Women’s Foundation’s Appointments Project™ Expands Across Kansas with New Initiative

Women’s Foundation teams up with  League of Kansas Municipalities, Kansas State University and the Kansas Health Foundation to appoint more women to city, county, and state boards and commissions

Wichita, KS -- Today the Women’s Foundation, League of Kansas Municipalities, Kansas State University Extension and the Kansas Health Foundation announced a new partnership focused on expanding the Appointments Project™, an initiative designed to increase the number of women serving on civic boards and commissions. 

The League of Kansas Municipalities and its participating member cities, including Wichita, will work with the Women’s Foundation to encourage and promote board and commission vacancies be filled with diverse and underrepresented members of their communities.

“We’re excited to work with the League of Kansas Municipalities and Kansas State University Extension to increase the number of women and women of color who are at the decision-making table of their communities. Many of our city, county, and state boards and commissions do not reflect the communities they serve,” ” said Women’s Foundation President & CEO Wendy Doyle. “More than a nicety, including women in the process strengthens communities and is a best practice for good governance.” 

Started in 2014, the Appointments Project is getting results with over 800 applicants with a total of 82 women appointed to Kansas and Missouri boards and commissions. In Kansas City, where the program was piloted, it has helped increase the percentage of women on city boards and commissions from 33-percent to 42-percent in just three years. Recently, Missouri Governor Eric Greitens acknowledged the importance of the Appointments Project and delivered on his commitment to appoint 30 women to statewide board and commission seats in 25 days in honor of Women’s Foundation’s 25th anniversary.

“The League works everyday to strengthen the cities of Kansas and our partnership with the Women’s Foundation and their Appointments Project not only makes our communities stronger, but it addresses the critical issue of diversity in the civic arena,” said League of Kansas Municipalities Executive Director Erik Sartorius.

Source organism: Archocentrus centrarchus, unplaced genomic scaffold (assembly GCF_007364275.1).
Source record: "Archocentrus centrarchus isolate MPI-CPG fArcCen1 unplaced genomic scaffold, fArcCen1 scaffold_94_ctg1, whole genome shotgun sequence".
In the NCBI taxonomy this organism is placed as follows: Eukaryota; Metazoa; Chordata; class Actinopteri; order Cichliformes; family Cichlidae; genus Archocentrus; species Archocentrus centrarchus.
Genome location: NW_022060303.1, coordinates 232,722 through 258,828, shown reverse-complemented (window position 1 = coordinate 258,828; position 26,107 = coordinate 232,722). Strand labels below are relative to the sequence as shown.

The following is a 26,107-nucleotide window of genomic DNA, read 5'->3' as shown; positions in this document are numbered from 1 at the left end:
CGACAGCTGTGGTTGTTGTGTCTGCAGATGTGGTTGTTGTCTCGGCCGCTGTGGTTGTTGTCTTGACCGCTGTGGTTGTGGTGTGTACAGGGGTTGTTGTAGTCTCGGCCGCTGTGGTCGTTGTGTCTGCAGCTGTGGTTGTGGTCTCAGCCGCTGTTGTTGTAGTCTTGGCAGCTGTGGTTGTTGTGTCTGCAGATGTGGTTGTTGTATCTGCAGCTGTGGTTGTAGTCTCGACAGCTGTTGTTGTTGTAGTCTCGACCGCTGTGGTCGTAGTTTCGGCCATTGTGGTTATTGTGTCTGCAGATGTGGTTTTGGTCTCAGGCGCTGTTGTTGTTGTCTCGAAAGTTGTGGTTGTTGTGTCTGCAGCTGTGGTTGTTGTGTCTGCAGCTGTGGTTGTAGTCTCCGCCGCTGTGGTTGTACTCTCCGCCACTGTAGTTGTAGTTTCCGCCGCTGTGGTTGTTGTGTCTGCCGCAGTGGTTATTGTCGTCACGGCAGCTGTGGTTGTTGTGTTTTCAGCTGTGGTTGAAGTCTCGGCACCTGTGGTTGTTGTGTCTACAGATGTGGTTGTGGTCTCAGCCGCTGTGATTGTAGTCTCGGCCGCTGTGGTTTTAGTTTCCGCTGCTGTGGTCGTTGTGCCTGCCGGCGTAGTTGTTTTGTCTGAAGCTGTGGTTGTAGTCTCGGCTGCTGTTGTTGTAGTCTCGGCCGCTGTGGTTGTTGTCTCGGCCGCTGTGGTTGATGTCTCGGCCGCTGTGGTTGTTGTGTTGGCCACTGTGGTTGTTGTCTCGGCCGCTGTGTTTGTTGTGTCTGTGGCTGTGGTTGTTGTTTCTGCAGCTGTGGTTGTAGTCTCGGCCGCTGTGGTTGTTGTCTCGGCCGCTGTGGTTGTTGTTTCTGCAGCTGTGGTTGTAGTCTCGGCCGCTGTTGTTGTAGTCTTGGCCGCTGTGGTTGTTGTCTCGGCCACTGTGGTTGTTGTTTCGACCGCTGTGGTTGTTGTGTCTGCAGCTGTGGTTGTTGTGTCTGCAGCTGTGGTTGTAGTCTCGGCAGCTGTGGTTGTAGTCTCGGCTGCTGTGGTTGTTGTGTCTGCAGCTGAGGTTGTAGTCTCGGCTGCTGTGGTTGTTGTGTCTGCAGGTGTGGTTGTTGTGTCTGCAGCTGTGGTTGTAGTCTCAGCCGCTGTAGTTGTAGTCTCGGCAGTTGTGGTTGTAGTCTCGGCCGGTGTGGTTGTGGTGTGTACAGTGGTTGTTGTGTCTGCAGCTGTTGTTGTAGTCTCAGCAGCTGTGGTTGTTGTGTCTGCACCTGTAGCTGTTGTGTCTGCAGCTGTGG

Kansas State University Extension will offer civic leadership trainings to appointees and public officials.

“We’re thrilled to be a supporter of this statewide partnership,” said Tara Markley, county extension director for Johnson County K-State Research and Extension. “We understand the need to have leaders who reflect the diversity of our communities. Our trainings will give local leaders the tools to better serve the state of Kansas. ”

Support from the Kansas Health Foundation helped make the expansion possible to promote civic health. 

“Diversity and inclusion are two hallmarks of democracy,” said Steve Coen, President and CEO of the Kansas Health Foundation. “Ensuring representation of all genders, races, ethnicities and backgrounds is vital for new ideas, fresh perspectives and respectable governance now and in the future.”

The partnership with League of Kansas Municipalities and Kansas State University Extension is one of several Appointments Project expansion efforts. The Women’s Foundation has existing partnerships with the City of Olathe, Kansas; the City of Topeka, Kansas, the State of Missouri; the State of Kansas; and other jurisdictions to address the lack of women on boards and commissions. Learn more about the Appointments Project at http://www.womens-foundation.org/a-p/

The Women’s Foundation promotes equity and opportunity for women of all ages, using research, philanthropy and policy solutions to make meaningful change.  More information about the organization can be found at www.Womens-Foundation.org.

Established by municipal officials in 1910, the League of Kansas Municipalities is a voluntary, nonpartisan organization of over 500 Kansas cities. The League works for its member cities through advocacy, legal advice, education and other services.  Follow the League of Kansas Municipalities on Facebook or Twitter.

The national Cooperative Extension Service was created in 1914 to assure that research-based knowledge developed by the country’s land-grant universities got delivered to the people at the county level. Along with research and teaching, K-State Research and Extension “extends” its resources through non-formal, non-credit educational programs delivered by university faculty called agents that reside in all 105 counties in Kansas.